“With the support of Apigee we were able to redevelop our loader scripts within Google, move the data over preemptively, and we were also able to test and go through all of the scenarios to make sure that our applications are going to respond to the new data store.”

Apigee Hybrid candidate

Rogers said that Woolworths presently runs Apigee solely in Google cloud, but that it is a candidate for a new hybrid product that will allow customers to manage APIs distributed across data centres and clouds.

“We are working with the engineering teams at Apigee to be one of the early adopters of the hybrid cloud, looking to see how it fits into our current cloud operations, permissions, models and structures,” Rogers said.

“The way that we organise our services within GCP [Google Cloud Platform] is going to be different than the way that we organise within Azure, and we want to work with Apigee to make sure that it's comfortable when we move Apigee into those different cloud providers.”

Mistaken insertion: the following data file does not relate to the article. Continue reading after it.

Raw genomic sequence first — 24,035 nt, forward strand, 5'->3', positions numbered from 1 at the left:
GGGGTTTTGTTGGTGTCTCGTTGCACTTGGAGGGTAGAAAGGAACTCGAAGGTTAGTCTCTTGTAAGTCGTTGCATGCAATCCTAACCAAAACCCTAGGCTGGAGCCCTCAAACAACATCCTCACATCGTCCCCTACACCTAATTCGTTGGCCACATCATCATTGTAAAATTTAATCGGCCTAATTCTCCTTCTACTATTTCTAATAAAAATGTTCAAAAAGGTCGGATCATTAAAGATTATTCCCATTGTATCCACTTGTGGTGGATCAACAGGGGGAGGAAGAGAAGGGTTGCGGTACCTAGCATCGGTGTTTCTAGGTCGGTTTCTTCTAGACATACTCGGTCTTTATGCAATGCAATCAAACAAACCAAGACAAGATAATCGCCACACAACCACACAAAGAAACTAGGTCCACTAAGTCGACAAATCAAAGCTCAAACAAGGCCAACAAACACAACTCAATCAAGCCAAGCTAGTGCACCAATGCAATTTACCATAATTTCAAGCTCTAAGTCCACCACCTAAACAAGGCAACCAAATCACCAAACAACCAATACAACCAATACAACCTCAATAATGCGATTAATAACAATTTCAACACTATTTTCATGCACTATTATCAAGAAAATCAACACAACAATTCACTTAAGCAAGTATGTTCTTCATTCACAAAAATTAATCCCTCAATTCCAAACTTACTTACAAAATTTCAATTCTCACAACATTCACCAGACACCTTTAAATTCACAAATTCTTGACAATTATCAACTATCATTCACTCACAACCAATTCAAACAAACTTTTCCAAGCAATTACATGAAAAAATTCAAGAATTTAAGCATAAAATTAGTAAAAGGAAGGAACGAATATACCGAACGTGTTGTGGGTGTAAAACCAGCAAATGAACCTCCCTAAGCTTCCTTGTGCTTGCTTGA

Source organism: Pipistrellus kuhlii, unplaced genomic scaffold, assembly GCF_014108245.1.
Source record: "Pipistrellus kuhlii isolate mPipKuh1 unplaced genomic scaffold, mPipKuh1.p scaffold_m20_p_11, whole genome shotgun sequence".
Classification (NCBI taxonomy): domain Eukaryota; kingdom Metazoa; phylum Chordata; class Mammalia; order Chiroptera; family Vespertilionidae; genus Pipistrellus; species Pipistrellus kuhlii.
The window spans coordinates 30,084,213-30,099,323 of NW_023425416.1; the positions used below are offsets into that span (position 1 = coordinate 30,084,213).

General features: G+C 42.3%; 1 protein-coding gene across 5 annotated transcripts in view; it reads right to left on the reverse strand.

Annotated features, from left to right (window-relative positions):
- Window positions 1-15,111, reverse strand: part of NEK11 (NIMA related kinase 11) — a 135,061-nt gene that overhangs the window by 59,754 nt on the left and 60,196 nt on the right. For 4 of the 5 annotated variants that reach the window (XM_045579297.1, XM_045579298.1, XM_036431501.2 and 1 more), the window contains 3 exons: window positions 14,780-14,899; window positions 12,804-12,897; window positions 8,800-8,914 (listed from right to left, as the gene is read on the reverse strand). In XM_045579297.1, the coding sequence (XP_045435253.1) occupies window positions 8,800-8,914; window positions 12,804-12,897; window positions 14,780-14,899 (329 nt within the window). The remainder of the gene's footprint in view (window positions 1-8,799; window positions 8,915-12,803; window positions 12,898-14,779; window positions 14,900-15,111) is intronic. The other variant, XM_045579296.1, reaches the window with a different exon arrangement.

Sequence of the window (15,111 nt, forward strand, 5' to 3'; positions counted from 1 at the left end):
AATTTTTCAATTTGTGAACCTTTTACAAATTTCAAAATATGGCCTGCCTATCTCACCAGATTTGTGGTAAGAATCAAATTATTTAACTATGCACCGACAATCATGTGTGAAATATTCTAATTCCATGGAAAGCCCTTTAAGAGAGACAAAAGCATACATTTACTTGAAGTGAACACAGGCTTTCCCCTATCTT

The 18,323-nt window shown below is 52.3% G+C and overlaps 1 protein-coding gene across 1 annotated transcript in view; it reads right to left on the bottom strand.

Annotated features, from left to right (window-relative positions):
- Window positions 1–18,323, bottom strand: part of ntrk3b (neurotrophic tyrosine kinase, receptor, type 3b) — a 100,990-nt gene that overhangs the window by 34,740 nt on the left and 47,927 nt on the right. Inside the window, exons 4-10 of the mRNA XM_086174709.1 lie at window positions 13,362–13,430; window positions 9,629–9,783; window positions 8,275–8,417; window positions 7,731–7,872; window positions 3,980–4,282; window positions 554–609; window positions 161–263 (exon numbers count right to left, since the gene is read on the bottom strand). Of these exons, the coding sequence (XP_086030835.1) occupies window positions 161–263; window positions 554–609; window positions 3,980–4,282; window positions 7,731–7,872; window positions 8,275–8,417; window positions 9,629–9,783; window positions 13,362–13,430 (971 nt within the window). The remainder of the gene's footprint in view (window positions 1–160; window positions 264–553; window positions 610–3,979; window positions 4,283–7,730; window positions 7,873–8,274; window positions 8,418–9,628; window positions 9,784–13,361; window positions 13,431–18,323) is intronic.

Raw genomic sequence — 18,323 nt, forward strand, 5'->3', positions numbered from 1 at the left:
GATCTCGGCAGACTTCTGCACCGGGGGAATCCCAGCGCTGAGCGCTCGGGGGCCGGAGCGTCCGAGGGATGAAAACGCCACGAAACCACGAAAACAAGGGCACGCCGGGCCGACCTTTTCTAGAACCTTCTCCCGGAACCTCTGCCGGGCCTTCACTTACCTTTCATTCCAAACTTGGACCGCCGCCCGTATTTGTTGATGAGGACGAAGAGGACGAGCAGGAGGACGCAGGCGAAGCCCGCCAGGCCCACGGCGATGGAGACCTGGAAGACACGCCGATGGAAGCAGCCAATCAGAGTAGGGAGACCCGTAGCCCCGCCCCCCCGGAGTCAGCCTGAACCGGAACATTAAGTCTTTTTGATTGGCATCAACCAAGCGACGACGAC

Revenue opportunities

Rogers said that Woolworths' use of APIs provided both short- and longer-term revenue upside potential.

In the short term, customers benefitted by being presented with a consistent way to interact with the retail giant across its different brands and channels.

"We want to make sure that we have that consistent customer experience across all of our businesses, and what that's going to do is generate a bond with our customer," Rogers said.

"That's going to set some expectations, and they're going to feel comfortable transacting with us, so our immediate revenue increases.

"In the long term, customer retention is also beneficial" to increasing revenue, he added, which again he put down to creating seamless digital experiences.